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Dietary intake and development of a quantitative food-frequency questionnaire for a lifestyle intervention to reduce the risk of chronic diseases in Canadian First Nations in north-western Ontario

To characterise the diet of First Nations in north-western Ontario, highlight foods for a lifestyle intervention and develop a quantitative food-frequency questionnaire (QFFQ). Cross-sectional survey using single 24 h dietary recalls. Eight remote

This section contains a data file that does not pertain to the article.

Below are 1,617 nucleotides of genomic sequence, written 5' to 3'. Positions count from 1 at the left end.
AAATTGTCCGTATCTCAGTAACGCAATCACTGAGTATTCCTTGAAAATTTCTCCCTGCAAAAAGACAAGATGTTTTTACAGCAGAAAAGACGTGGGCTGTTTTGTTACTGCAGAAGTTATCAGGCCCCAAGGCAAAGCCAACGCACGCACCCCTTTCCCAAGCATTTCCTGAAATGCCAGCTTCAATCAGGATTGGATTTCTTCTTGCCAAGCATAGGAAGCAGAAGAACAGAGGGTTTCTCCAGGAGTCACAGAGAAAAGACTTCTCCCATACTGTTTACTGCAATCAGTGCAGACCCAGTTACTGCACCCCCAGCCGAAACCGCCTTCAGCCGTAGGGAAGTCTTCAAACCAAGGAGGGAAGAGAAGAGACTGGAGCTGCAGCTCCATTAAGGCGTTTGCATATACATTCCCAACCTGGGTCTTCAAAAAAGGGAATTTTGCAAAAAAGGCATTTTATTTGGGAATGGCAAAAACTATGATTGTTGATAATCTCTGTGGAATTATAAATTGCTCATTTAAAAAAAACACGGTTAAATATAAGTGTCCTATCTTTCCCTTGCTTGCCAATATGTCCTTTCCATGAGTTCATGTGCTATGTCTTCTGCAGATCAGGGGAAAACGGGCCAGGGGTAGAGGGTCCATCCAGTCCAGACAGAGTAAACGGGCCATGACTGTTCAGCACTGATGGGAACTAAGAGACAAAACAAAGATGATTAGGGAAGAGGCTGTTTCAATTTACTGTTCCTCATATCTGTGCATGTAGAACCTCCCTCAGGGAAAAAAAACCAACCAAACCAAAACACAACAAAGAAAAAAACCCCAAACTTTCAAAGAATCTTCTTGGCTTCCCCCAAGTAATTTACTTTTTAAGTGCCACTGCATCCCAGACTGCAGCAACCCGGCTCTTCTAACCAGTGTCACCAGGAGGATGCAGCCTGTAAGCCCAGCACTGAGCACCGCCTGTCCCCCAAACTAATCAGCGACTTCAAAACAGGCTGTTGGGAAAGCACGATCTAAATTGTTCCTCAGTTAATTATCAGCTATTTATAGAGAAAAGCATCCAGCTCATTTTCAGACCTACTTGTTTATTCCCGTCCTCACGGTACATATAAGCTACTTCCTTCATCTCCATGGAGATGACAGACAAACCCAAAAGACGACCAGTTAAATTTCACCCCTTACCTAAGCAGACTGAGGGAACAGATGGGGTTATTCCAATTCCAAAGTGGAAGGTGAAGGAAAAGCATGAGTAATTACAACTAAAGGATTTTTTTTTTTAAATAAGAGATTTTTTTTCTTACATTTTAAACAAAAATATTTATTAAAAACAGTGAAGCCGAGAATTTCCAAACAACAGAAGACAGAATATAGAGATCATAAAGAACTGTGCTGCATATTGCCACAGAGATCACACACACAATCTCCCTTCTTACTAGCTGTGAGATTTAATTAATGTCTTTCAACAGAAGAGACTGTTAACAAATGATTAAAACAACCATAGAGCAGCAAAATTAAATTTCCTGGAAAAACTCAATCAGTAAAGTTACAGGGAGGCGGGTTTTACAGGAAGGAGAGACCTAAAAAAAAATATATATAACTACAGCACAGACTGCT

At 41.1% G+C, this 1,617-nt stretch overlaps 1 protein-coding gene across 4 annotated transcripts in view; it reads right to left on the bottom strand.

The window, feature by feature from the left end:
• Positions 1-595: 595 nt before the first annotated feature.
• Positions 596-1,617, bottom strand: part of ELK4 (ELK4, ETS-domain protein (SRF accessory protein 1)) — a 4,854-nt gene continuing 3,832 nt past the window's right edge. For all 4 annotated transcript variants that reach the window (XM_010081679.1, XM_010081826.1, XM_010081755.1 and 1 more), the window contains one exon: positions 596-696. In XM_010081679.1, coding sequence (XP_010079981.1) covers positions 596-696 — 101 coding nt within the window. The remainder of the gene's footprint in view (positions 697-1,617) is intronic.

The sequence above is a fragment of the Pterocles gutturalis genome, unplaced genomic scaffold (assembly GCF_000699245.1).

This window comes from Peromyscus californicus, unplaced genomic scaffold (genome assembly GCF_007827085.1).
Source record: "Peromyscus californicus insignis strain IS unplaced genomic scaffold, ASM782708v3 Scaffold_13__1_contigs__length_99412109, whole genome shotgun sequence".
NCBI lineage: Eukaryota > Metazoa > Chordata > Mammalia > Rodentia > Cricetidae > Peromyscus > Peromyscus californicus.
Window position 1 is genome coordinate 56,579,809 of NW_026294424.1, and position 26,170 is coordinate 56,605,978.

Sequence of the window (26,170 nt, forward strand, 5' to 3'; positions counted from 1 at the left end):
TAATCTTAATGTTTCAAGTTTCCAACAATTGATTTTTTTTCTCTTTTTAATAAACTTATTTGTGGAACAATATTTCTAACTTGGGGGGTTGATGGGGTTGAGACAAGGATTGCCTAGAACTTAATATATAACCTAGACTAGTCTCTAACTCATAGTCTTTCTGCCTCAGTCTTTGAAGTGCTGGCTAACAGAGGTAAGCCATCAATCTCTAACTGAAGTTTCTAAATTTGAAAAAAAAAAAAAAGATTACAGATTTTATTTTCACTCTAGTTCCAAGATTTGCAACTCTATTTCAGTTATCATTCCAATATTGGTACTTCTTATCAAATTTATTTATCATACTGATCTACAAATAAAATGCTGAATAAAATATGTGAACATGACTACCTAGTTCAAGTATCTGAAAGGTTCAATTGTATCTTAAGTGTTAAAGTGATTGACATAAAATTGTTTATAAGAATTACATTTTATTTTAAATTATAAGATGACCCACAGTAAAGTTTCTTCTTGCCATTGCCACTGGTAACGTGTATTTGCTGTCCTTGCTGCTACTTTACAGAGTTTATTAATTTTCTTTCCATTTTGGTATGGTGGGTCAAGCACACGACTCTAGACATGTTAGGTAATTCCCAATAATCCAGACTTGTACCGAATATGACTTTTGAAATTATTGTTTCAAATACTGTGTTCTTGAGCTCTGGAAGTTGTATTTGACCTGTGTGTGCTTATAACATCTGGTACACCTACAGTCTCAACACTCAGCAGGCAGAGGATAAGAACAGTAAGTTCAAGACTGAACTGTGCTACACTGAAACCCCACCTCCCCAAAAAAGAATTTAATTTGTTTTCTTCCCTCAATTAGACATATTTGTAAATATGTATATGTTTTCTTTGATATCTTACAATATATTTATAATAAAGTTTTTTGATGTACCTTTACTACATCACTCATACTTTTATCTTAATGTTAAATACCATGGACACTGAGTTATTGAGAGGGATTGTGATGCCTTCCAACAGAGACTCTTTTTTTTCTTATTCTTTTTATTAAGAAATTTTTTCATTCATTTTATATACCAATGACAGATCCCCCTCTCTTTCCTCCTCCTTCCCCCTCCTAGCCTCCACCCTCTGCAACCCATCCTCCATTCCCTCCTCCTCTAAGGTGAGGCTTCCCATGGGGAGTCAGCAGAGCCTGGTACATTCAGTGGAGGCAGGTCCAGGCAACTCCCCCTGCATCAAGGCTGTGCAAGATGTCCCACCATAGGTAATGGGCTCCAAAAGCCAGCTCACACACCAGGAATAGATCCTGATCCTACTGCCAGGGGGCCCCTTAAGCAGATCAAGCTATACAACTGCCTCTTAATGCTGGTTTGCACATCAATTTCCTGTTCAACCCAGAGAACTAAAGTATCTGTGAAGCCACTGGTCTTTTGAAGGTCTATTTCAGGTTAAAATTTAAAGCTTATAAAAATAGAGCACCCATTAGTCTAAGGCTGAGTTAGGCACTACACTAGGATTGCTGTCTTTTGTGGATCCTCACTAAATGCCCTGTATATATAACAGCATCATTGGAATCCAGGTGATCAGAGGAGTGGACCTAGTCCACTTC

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  Public Health Nutrition: 13(3), 350–359   doi:10.1017/S1368980009005266 Dietary intake and development of a quantitative FFQ for anutritional intervention to reduce the risk of chronic disease inthe Navajo Nation Sangita Sharma 1, * - , Mihokom Yacavone 1, z , Xia Cao 1 , Marla Pardilla 2 , Muge Qi 2 and Joel Gittelsohn 2 1 Cancer Etiology Program, Cancer Research Center of Hawaii, University of Hawaii, 1236 Lauhala Street,Honolulu, HI 96813, USA:  2 Center for Human Nutrition, Bloomberg School of Public Health, The Johns HopkinsUniversity, 615 N. Wolfe Street, Baltimore, MD 21205, USA Submitted 29 May 2008: Accepted 26 January 2009: First published online 28 October 2009  Abstract Objectives:  To characterize dietary intake for Navajo adults, to identify foods for anutritional intervention programme and to develop a culturally appropriate quanti-tative FFQ (QFFQ) for evaluating the impact of the intervention programme. Design:  A cross-sectional study was conducted using 24h dietary recalls. Setting:  Navajo Nation, USA. Subjects:  Seventy-nine (forty men, thirty-nine women) aged 18–71 years completed24h dietary recalls. Results:  The median daily energy intake was 11585kJ (2769kcal) for men and8519kJ (2036kcal) for women. The greatest contributors to energy were friedpotato dishes, sweetened juices/drinks, regular pop, bread, tortillas and burritos(contributing approximately 30% of total energy intake). The mean number of meat servings was over twice that recommended (2–3 servings recommended  v  .7 ? 4 consumed by men and 5 ? 3 by women). The mean servings of vegetables were well below the recommendation of 3–5 servings (1 ? 0 serving for men and1 ? 2 servings for women). The final QFFQ contains 177 food and drink items. Conclusions:  Our study found that major contributors to total energy, fat andsugar intakes in the Navajo Nation included mostly processed meats and swee-tened drinks. A nutritional intervention will target these foods and promoteacceptable and healthier alternatives. In addition, we were able to identify foodsand beverages for inclusion on a culturally appropriate QFFQ to assess dietary intake. This QFFQ will be used to evaluate the effectiveness of our interventionon food and food group consumption and nutrient intake. Keywords Dietary assessmentFood and nutrient intakeQuantitative food-frequencyquestionnaireNavajo Nation Obesity and diet-related chronic disease affect dis-advantaged minority groups, especially American Indians, atgreater rates than other populations in the USA. In 2003–4,the prevalence of obesity was 32 ? 9% for all races (1) com-pared with 40 ? 1% and 37 ? 7% for American Indian and Alaskan Native (AI/AN) men and women, respectively  (2) .Individuals with obesity are at greater risk for developingchronic disease such as CVD and type 2 diabetes mellitus(DM) (3) . Among American Indians, CVD is the leading causeof death; 36% of American Indians under 65 years of agedie of CVD (4,5) . The alarming increase in DM in the USA is aconsequence of the obesity epidemic, but DM has been amore recent condition among American Indians. Forexample, only one case of DM was noted in more than 6000hospitalizations among the Navajo Nation in 1937 (6) . How-ever, by 1992, 22 ? 9% of Navajos over the age of 20 years were reported to have DM, which was four times greaterthan the rate in the age-adjusted US population at thattime (6) . AI/AN had the highest incidence rate for DM thanany other US ethnic group in 2001 (7) , and their mortality rate was threefold greater compared with all US races (8) . In 2004,69 ? 6% of AI/AN diagnosed with DM were obese (9) . The American Diabetes Association reports that the averagecost of diabetes care is more than $US 13000 per patientper year (10) . However, the Indian Health Services (IHS)per capita personal health-care expenditure for AI/ANpatients is only $US 2133 (7) . Given that the limitedresources of IHS are used mostly for treatment and thattreatment costs are high, a far more cost-effective strategy  y  Current address: Nutrition Research Institute, University of North Car-olina at Chapel Hill, 500 Laureate Way, Rm#4201, Kannapolis, NC 28081,USA. z  Current address: 911 Crater Place #4, Honolulu, HI 96816, USA. * Corresponding author:  Email;  r The Authors 2009   would be to focus efforts on nutritional interventionprogrammes for prevention of obesity, diabetes andchronic diseases in this high-risk population. Substantialevidence suggests that improving diet and nutrition couldreduce the risk of diabetes, cancer and CVD, which would result in decreasing the incidence, mortality andeconomic cost of these chronic diseases (11–18) .The Navajo Healthy Store (NHS) intervention programme was designed to improve dietary quality and reduce risk forobesity by increasing the availability, purchase and con-sumption of healthy foods for the Navajo Nation. Aneffective nutritional intervention programme must target thefoods that are commonly consumed and make a substantialcontribution to the nutrients of concern for the population.Limited dietary data are available for the Navajo Nation. TheNavajo Health and Nutrition Survey (NHNS) was adminis-tered between 1991 and 1992 and described the popula-tion’s nutritional status and overall dietary intake using datacollected from 24h recalls (19) . However, there have been norecent studies on dietary intakes of Navajo adults. Further-more, a culturally appropriate dietary assessment instrumentthat includes commonly consumed foods and measureslong-term intake is needed to monitor dietary changesbefore and after a nutritional intervention in order todetermine the programme’s effectiveness (20) . The FFQ is thefavoured dietary assessment instrument for measuring usualdietary intake (20,21) . The literature shows that describingusual frequency of food consumption is easier for respon-dents than describing the detailed food intake of a specificmeal (21–24) . The relatively inexpensive cost to administeran FFQ is a great asset, especially for studies with a largesample population. To our knowledge, there is no up-to-date comprehensive dietary assessment instrument thatassesses total food and nutrient intake for Navajo adults.The aims of the present study were to: (i) characterizethe dietary intake of Navajo adults using data obtainedfrom detailed 24h dietary recalls; (ii) highlight specificfoods that could be targeted for the nutritional interven-tion programme; and (iii) develop a culturally appropriatequantitative FFQ (QFFQ) to evaluate the effectiveness of the programme.  Setting The Navajo Nation has over 270000 tribal members (25) andoccupies the largest federally recognized reservation withmore than 16 million acres covering parts of Arizona, NewMexico and Utah (26,27) . The unemployment rate on theNavajo Nation is 54 ? 1% (28) , which is almost ten times higherthan the overall US unemployment rate (29) . Access to fruitsand vegetables on the reservation is limited mainly by cost,availability, shelf-life and remoteness (3,6,30) . There are tenshopping centres with supermarkets on the reservation, butpeople without transportation or who live far away oftenrely on gas station stores, convenience stores and tradingposts, which have a limited selection of foods (30) . Becauseof the low employment rate, more than 42 ? 9% of Navajoslive below the national poverty level with an annual percapita income of $US 7724, which is almost four times lowerthan the US average (28) . In 2000, approximately 37% of thehousing units in the Navajo Nation lacked the electricity necessary for refrigeration and cooking (30–32) . Therefore,perishable foods (e.g. dairy products, fruits and vegetables)and foods that require cooking are difficult to store (3,30,31) . Experimental methods  24h Dietary recalls Collection of 24h dietary recalls was conducted in all fiveagencies of the Navajo Nation. Agencies are the ‘states’ within the Navajo Nation. There are five agencies on theNavajo Nation. Each is a separate administrative ‘unit’below the tribal government.Field workers recruited participants at community centres (i.e. chapter houses), senior centres, laundromats,trading posts, grocery stores, flea markets and NavajoNation offices. Recruitment sites were chosen to represent various geographic areas, assess all food outlets andcapture people from all age groups (19–90 years) andsexes. Pregnant and lactating women were excluded.The two interviewers were local field workers whospoke both Navajo and English. Interviewers were trainedfor a total of 5 d. At the end of training, both interviewers were required to successfully conduct several mockinterviews in order to become certified. The certificationhelped standardize interview techniques such asprompting for easily forgotten foods like sweets, snacksand alcohol. In addition, a manual of procedures wascreated to ensure all data were collected using a stan-dardized approach.The collection of dietary recalls was conducted afterthe participant signed the written informed consent formfor the study. The interviewers recorded all drinks andfoods consumed in the past 24h. Additionally, they obtained and recorded the time of consumption, thetypes of foods and drinks (e.g. type of meat), the brandnames, where the foods/drinks were obtained and any additions (e.g. butter on bread, sugar in coffee).Each interviewer was given a set of three-dimensionalmanufactured food models (NASCO Company, Fort Atkinson, WI, USA) as well as models created by field workers of foods eaten locally (e.g. Navajo tortillas andburritos). All food models were carefully chosen with inputfrom local field workers to best represent portion sizes of foods that are commonly consumed by adult Navajo. Additionally, the interviewers used familiar household units(e.g. bowls, spoons and cups), standard units (e.g. a slice of bread) and food packaging from the stores (e.g. packets of crisps (chips), sunflower seeds and chocolate bars) to bestestimate the usual amounts consumed. Participants weregiven the freedom to use food models, household utensilsand standard units to describe their portion sizes. Quantitative FFQ for the Navajo 351  One 24h recall was conducted per participant andincluded additional questions to prompt for easily for-gotten foods. At the end of the recall, participants wereasked whether they were following any special diet, suchas a low-fat or weight-reduction diet. The project coor-dinator reviewed all collected data and asked the inter- viewers to re-contact the participants to obtain any missing information. The recall data were collected onboth weekdays and weekend days during the periodfrom October 2006 until February 2007. All participantsreceived a $US 20 gift card upon completion of the recall.  Portion weights Because no published data were available, a nutritionresearcher weighed portions for all reported foods in orderto derive weights for portion sizes reported in the 24hrecalls. For example, ten Navajo tortillas from varioussources, including hand-made/home-made, were weighed, and the average weights were obtained. All of the weights were measured using an electronic kitchenscale (Aquatronic Baker’s Dream Scale; Salter HousewareLtd, Oak Brook, IL, USA). All data were entered into anExcel spreadsheet (Microsoft Corporation, Redmond, WA,USA) to calculate the average weights.  Data analysis The 24h recall data were coded and input by a graduatenutrition student and analysed using the Nutribase Clin-ical Nutrition Manager software version 5 ? 18 (CyberSoftInc., Phoenix, AZ, USA). Nutribase Clinical calculated thenutrient intake and food group servings per person using values from the US Department of Agriculture (USDA)food composition table.Similar foods, such as different types of crisps or softdrinks, were combined to highlight foods for the NHSintervention programme and to identify foods that con-tributed significantly to the sample’s intakes of energy, fatand sugar. Descriptive analysis of dietary intake and foodsources was undertaken using the SAS software package version 9 ? 1 (SAS Institute, Inc., Cary, NC, USA).  Development of the QFFQ In order to develop a culturally appropriate QFFQ, threecomponents were considered: (i) a comprehensive foodlist; (ii) portion sizes for each food/drink item; and (iii)categorization of consumption frequencies for each foodlisted in the QFFQ (21,33) . All foods and drink items reported in 24h recalls by two or more respondents were included in the pilotQFFQ. Seasonal foods and NHS promoted foods that were not reported in the 24h recalls were added afterdiscussion with local field workers, who were Navajo.Condiments and spices that had minimum contribution tonutrients were excluded. The pilot QFFQ also includedfoods that were not reported in the recalls but would betargeted in the intervention, such as baked crisps andhigh-fibre cereals.Similar foods, such as crisps and pasta dishes, weregrouped together. Foods were grouped under appro-priate food groups like breads, cereals and fruits. Carefulattention was given to the ordering of the food list so thatit made sense culturally. Appropriate food portion sizesand models for each food were also incorporated. Localfield workers aided in determining portion size anddeveloping food models that were unique to the popu-lation, such as tamales, Navajo burgers and roast muttonsandwiches. To ensure that no food/drink items wereomitted on the questionnaire, additional blank lines wereprovided for the respondents to add any missing itemsto the pilot QFFQ. The pilot QFFQ was administeredto thirty participants in the Navajo Nation. No additionalfoods or drinks were reported by respondents. In order toimprove the QFFQ, pilot respondents were also askedhow they felt about the length of the instrument, theappropriateness of the food models and portion sizes,and their overall assessment of the instrument. Informedconsent was obtained from all participants, and the study  was approved by the Johns Hopkins Bloomberg Schoolof Public Health Committee on Human Research, as wellas the Navajo Nation Internal Review Board. Results  Dietary intake Forty men and thirty-nine women completed the 24hrecalls. An accurate response rate could not be calculatedas the interviewers failed to keep detailed logs of theresponse from the subjects despite instructions to do so.However, the interviewers believe that approximately one-third of all participants approached for interviewsrefused. One recall (female) with a total energy intake of 1247kJ (298kcal) was excluded from the nutrient analysisbecause the interviewer did not feel this respondent gavea thorough recall. Therefore, nutrient analysis was con-ducted on a total of seventy-eight participants (forty menand thirty-eight women).Table 1 presents mean and median daily energy, macro-and micronutrient intakes of men and women of the NavajoNation. For comparison, the Navajo Health and NutritionSurvey (NHNS) 1991–92, which also used 24h recalls tomeasure dietary intake, is presented. We chose the agegroup from the NHNS closest to the median age in our study.Of the respondents, 15% reported being on a specialdiet (four males and eight females), mainly low-energy and diabetic diets.Comparing the median dietary intakes of our data andthe NHNS data, intakes of total energy and macro-nutrients such as carbohydrate, protein and fat werehigher in our data. On the contrary, micronutrient intakesfor men and women, such as total folate and Zn, were 352 S Sharma  et al.  Table 1  Daily energy and nutrient intakes of adult Navajo men and women, October 2006–February 2007, compared with data from the Navajo Health and Nutrition Survey (NHNS) (19) Men WomenNavajo 18–70 years NHNS 20–39 years Navajo 20–71 years NHNS 40–59 years( n   40) ( n   157) ( n   38) ( n   163)Mean  SD  Median Mean Median DRI Mean  SD  Median Mean Median DRIAge (years) 34 15 30 N/A N/A 45 15 45 N/A N/AEnergy (kJ) 16498 14125 11585 8899 7991  N/A  9029 4268 8519 7146 6510  N/A Fat (g) 158 146 97 81 72  N/A  86 54 74 67 61  N/A Saturated fat (g) 46 41 36 26 23  # 25* 25 16 20 22 19  # 20*Protein (g) 116 80 85 83 71 56 -  74 37 75 73 65 46 - Carbohydrate (g) 490 425 363 267 238 130 273 129 236 206 194 130Sugar (g) 252 311 167 N/A N/A  # 156* 116 83 105 N/A N/A  # 125*Dietary fibre (g) 25 19 19 15 11  38  -     - , y  16 11 13 13 11  25  -     - , y Vitamin A ( m g RE) 628 801 306 763 405 900 463 561 257 686 330 700Vitamin B 6  (mg) 1 ? 4 1 ? 2 1 ? 1 1 ? 6 1 ? 0 1 ? 3 J  1 ? 0 0 ? 7 0 ? 9 1 ? 3 0 ? 9 1 ? 3 J Vitamin C (mg) 133 184 51 113 47 90 64 75 39 85 40 75Total folate ( m g) 187 228 92 250 172 400 145 221 69 183 136 400Ca (mg) 881 629 684 560 438  1000  -     - , z  616 614 376 378 310  1000  -     - , -- Fe (mg) 20 16 14 16 13 8 15 12 11 14 12 18 -- Zn (mg) 10 6 8 12 10 11 9 9 6 10 9 8Alcohol (g) 18 52 0 N/A N/A  N/A  2 10 0 N/A N/A  N/A % energy from fat 35 11 34 34 35  20–35  ** 34 11 36 34 34  20–35  **% energy from carbohydrate 51 12 53 50 48  45–65  ** 52 11 52 49 48  45–65  **% energy from protein 13 3 12 16 15  10–35  ** 14 4 14 17 16  10–35  **% energy from alcohol 3 5 0 N/A N/A  N/A  0 1 0 N/A N/A  N/A RE, retinol equivalents; N/A, not available.DRI, Dietary Reference Intake values are from the US Department of Agriculture’s  Dietary Guidelines for Americans, 2005  (43) ; values in roman (upright) font are Recommended Dietary Allowances (RDA).*Based on total energy intake of 10460kJ/d (2500kcal/d) for men and 8368kJ/d (2000kcal/d) for women. - Based on g protein/kg body weight for the reference body weight, e.g. for adults 0 ? 8g/kg body weight for the reference body weight. -     - Adequate Intake (AI). RDA and AI may both be used as goals for individual intake. The RDA is set to meet the needs of almost all (97 to 98%) individuals in a group. The AI is expected to meet or exceed the amountneeded to maintain a defined nutritional state of essentially all members of a population. y For  . 51 years, 30g for men and 21g for women. J For  . 51 years, 1 ? 7mg for men and 1 ? 5mg for women. z For  . 51 years, 1200mg for both sexes.**Acceptable Macronutrient Distribution Range (34) . -- For  . 51 years, 8mg for women.   Q u a n t   i    t   a t   i    v e F  F   Q f    o r  t   h  e N a v a  j    o 3  5   3   lower than the NHNS data. Among women, our data werelower in vitamin C and Fe than the NHNS data. Whencompared with the Dietary Reference Intake (DRI) (34) ,only vitamin B 12  exceeded the recommendation in ourstudy (data not presented). The median percentages of energy from fat for men and women in our data were34% and 36%, respectively. For both genders, the medianpercentage of energy from protein was lower for our datathan for the NHNS data.The top five food sources of energy, fat and sugarderived from the 24h recalls are summarized in Table 2.The top sources of energy for the Navajo adults werefried potato dishes, sweetened juices/drinks, soft drinks,bread, and Navajo tortillas and burritos. The top twocontributors to fat for Navajo adults were fried potatodishes and hot dogs and sausages, which were alsoincluded in the top five energy sources. Other sources of fat were egg dishes, crisps and popcorn, and hamburgers.The top four sources of sugar, which contributed 64% of the sugar intake, were beverages: soft drinks, sweetenedjuices/drinks, unsweetened juices/drinks and beer.Table 3 presents the mean and median number of servings of each food group consumed by the Navajoadults. Fruit and vegetable intake was far less than theUSDA recommendation for both genders, and womenalso did not meet the recommended servings of dairy intake. Meat and meat alternatives, sweets, oil and sugargroups were consumed above the recommendation forboth men and women (data not presented for the latterfour groups).  Development of the quantitative FFQ The final Navajo QFFQ includes 177 items (twenty-sevenbreads, twenty-one vegetables, sixteen fruits, thirteenbeverages, ten soups or stews, four cereals, fourteen dairy and eggs, eight rice or pasta dishes, thirty-three meat,chicken or fish dishes, twenty-seven desserts and snacks,and four alcoholic beverages; Appendix 1) with a recallperiod of 30 d. Eight categories are used to measurefrequency of consumption ranging from ‘Never or lessthan one time in 30 days’ to ‘Two or three times a day’. Appendix 2 presents a sample of our final QFFQ. Portionsize is assessed using familiar household units, foodmodels and standard units for each item listed. Thedeveloped QFFQ takes approximately 45min to beadministered by a trained interviewer. Discussion  To develop a successful nutritional intervention pro-gramme, it is crucial to know the nutrient intake of thepopulation and food sources of nutrients. One aim of theNHS intervention programme was to identify major foodsthat contributed to energy, fat and sugar and to replacethese with acceptable and comparable lower-fat and/or  T     a       b       l     e       2      T     h    e     fi    v    e    m    a     j    o    r    s    o    u    r    c    e    s    a    n     d    t     h    e    p    e    r    c    e    n    t    a    g    e    c    o    n    t    r     i     b    u    t     i    o    n    o     f    e    a    c     h    t    o    e    n    e    r    g    y ,     f    a    t    a    n     d    s    u    g    a    r     i    n    t    a     k    e    s     f    o    r     N    a    v    a     j    o    a     d    u     l    t    s     (       n     7     9     ) ,     O    c    t    o     b    e    r     2     0     0     6  –     F    e     b    r    u    a    r    y     2     0     0    7     S    o    u    r    c    e    s    o     f    e    n    e    r    g    y     C    o    n    t    r     i     b    u    t     i    o    n    t    o    e    n    e    r    g    y     (     %     )     S    o    u    r    c    e    s    o     f     f    a    t     C    o    n    t    r     i     b    u    t     i    o    n    t    o     f    a    t     (     %     )     S    o    u    r    c    e    s    o     f    s    u    g    a    r     C    o    n    t    r     i     b    u    t     i    o    n    t    o    s    u    g    a    r     (     %     )     F    r     i    e     d    p    o    t    a    t    o     d     i    s     h    e    s     9                 ?      0     F    r     i    e     d    p    o    t    a    t    o     d     i    s     h    e    s     1     6                 ?     7     S    o     f    t     d    r     i    n     k    s ,    r    e    g    u     l    a    r     2     4                 ?      6     S    w    e    e    t    e    n    e     d     j    u     i    c    e    s     /     d    r     i    n     k    s    5                 ?      8     H    o    t     d    o    g    s    a    n     d    s    a    u    s    a    g    e    s    7                 ?      6     S    w    e    e    t    e    n    e     d     j    u     i    c    e    s     /     d    r     i    n     k    s     2     4                 ?      2     S    o     f    t     d    r     i    n     k    s ,    r    e    g    u     l    a    r    5                 ?     7     E    g    g    s ,    a    n    y     k     i    n     d     6                 ?     5     U    n    s    w    e    e    t    e    n    e     d     j    u     i    c    e    s     /     d    r     i    n     k    s     1     1                 ?      2     B    r    e    a     d ,    w     h    e    a    t     &    w     h     i    t    e     4                 ?      8     C    r     i    s    p    s ,    p    o    p    c    o    r    n    5                 ?     7     B    e    e    r     3                 ?      8     N    a    v    a     j    o    t    o    r    t     i     l     l    a    s    a    n     d     b    u    r    r     i    t    o    s     4                 ?      4     H    a    m     b    u    r    g    e    r    s     4                 ?      4     C    a    n     d    y ,    a    n    y     k     i    n     d     3                 ?      6     T    o    t    a     l     2     9                 ?     7     T    o    t    a     l     4     0                 ?      9     T    o    t    a     l     6    7                 ?      4 354 S Sharma  et al.